With a number of hands-free driver-assist features hitting the market, a variety of safety concerns have arisen following a handful of crashes involving those systems in the past few years. As Ford Authority reported earlier today, one such fatal incident has resulted in a Tesla driver being charged with two felonies after his vehicle ran a red light and struck another vehicle with Autopilot engaged. Now, after the NHTSA has spent months investigating crashes involving partially autonomous systems, the Insurance Institute for Highway Safety (IIHS) has announced that it will bestow safety ratings on systems like Autopilot, Ford BlueCruise, Lincoln ActiveGlide, and GM’s SuperCruise.
The IIHS is working on a new ratings program that evaluates vehicles with partial automation technology like Ford BlueCruise and the safeguards such systems employ. Those safeguards will receive ratings of good, acceptable, marginal, or poor, depending on a number of factors. To receive a rating of “good,” these systems must ensure a driver’s eyes remain on the road at all times, while their hands remain on the steering wheel or ready to intervene when needed. If the driver does not intervene when prompted to do so, escalating alerts and emergency procedures must be in place.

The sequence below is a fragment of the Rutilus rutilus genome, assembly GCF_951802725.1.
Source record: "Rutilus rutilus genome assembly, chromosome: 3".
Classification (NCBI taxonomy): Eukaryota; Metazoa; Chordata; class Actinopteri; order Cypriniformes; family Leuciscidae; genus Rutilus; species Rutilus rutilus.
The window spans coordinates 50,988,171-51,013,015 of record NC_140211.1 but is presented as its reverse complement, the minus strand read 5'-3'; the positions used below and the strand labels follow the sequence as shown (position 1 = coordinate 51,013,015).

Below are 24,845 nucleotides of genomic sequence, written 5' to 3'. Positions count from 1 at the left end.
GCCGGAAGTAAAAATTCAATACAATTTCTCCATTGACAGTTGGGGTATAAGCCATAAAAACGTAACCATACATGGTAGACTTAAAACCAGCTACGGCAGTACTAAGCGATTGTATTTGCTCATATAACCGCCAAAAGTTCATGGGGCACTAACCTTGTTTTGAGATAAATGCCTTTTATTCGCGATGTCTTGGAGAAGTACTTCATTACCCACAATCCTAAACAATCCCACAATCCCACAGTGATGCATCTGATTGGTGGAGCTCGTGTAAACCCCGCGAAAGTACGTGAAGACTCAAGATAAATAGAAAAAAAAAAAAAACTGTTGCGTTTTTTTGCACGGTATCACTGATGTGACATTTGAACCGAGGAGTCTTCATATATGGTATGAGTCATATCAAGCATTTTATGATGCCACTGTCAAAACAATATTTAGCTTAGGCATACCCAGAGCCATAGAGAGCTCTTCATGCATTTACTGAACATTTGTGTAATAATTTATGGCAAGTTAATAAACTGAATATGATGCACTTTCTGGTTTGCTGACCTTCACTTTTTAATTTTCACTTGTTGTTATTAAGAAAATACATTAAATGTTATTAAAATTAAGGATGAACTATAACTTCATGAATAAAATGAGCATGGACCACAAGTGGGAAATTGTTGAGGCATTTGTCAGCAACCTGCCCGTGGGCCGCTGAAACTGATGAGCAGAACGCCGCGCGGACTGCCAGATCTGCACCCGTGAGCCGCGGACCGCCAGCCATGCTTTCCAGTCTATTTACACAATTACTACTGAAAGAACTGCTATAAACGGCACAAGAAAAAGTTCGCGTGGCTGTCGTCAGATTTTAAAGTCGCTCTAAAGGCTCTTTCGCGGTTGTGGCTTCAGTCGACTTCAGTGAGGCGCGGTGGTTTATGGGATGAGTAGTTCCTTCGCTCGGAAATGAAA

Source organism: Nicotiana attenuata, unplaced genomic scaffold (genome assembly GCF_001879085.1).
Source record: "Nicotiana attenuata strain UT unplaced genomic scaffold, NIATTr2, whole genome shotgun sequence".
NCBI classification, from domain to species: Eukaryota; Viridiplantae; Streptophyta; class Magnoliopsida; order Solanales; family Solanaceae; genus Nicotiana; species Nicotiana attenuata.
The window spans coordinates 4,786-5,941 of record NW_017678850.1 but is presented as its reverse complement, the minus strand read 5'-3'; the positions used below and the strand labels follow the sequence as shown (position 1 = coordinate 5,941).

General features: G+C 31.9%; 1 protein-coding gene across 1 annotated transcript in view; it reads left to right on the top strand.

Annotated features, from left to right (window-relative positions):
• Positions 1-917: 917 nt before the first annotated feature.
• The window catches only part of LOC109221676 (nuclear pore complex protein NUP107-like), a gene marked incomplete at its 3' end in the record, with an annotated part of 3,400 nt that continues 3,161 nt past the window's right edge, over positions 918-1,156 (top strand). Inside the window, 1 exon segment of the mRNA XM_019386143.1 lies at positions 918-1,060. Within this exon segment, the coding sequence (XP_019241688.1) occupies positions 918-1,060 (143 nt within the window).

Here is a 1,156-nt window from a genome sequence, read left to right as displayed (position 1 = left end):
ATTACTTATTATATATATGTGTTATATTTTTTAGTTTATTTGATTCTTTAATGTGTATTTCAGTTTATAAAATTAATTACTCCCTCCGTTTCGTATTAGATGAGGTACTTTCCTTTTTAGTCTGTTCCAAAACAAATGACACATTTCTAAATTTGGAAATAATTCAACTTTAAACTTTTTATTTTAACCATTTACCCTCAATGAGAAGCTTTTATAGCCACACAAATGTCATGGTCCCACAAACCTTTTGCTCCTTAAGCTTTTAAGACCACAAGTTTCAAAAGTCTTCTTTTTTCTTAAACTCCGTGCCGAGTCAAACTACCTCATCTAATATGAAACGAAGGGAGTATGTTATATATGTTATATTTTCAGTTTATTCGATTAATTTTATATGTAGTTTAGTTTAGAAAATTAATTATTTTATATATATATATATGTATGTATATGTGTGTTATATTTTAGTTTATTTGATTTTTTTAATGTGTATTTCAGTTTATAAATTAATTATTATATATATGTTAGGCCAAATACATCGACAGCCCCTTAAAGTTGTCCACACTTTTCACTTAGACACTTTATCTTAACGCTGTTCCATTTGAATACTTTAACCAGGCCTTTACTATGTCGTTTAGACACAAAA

“Partial automation systems may make long drives seem like less of a burden, but there is no evidence that they make driving safer,” said IIHS President David Harkey. “In fact, the opposite may be the case if systems lack adequate safeguards.” “The way many of these systems operate gives people the impression that they’re capable of doing more than they really are,” said IIHS Research Scientist Alexandra Mueller “But even when drivers understand the limitations of partial automation, their minds can still wander. As humans, it’s harder for us to remain vigilant when we’re watching and waiting for a problem to occur than it is when we’re doing all the driving ourselves.”
While the IIHS has had some difficulties obtaining vehicles for testing due to ongoing supply chain issues, the organization expects to begin assigning ratings to these driver-assist systems beginning this year.